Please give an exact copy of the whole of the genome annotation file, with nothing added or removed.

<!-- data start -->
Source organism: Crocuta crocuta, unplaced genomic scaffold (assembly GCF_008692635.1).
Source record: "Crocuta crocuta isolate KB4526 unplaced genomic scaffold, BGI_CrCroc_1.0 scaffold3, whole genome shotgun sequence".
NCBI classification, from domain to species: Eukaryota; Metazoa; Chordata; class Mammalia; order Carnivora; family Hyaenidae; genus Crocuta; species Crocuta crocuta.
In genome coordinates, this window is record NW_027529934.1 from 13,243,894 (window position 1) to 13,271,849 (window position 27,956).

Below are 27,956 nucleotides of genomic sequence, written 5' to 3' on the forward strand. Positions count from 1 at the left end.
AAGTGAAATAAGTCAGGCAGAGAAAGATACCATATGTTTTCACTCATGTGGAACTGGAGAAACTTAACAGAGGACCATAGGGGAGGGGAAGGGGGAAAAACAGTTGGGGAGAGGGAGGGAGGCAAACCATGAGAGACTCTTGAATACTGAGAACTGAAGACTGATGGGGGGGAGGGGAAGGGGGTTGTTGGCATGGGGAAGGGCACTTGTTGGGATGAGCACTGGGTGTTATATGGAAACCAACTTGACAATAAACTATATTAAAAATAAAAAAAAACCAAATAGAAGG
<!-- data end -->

Source organism: Crocuta crocuta, unplaced genomic scaffold (assembly GCF_008692635.1).
Source record: "Crocuta crocuta isolate KB4526 unplaced genomic scaffold, BGI_CrCroc_1.0 scaffold3, whole genome shotgun sequence".
NCBI classification, from domain to species: Eukaryota; Metazoa; Chordata; class Mammalia; order Carnivora; family Hyaenidae; genus Crocuta; species Crocuta crocuta.
In genome coordinates, this window is record NW_027529934.1 from 13,243,894 (window position 1) to 13,271,849 (window position 27,956).

Below are 27,956 nucleotides of genomic sequence, written 5' to 3' on the forward strand. Positions count from 1 at the left end.
AAGTGAAATAAGTCAGGCAGAGAAAGATACCATATGTTTTCACTCATGTGGAACTGGAGAAACTTAACAGAGGACCATAGGGGAGGGGAAGGGGGAAAAACAGTTGGGGAGAGGGAGGGAGGCAAACCATGAGAGACTCTTGAATACTGAGAACTGAAGACTGATGGGGGGGAGGGGAAGGGGGTTGTTGGCATGGGGAAGGGCACTTGTTGGGATGAGCACTGGGTGTTATATGGAAACCAACTTGACAATAAACTATATTAAAAATAAAAAAAAACCAAATAGAAGG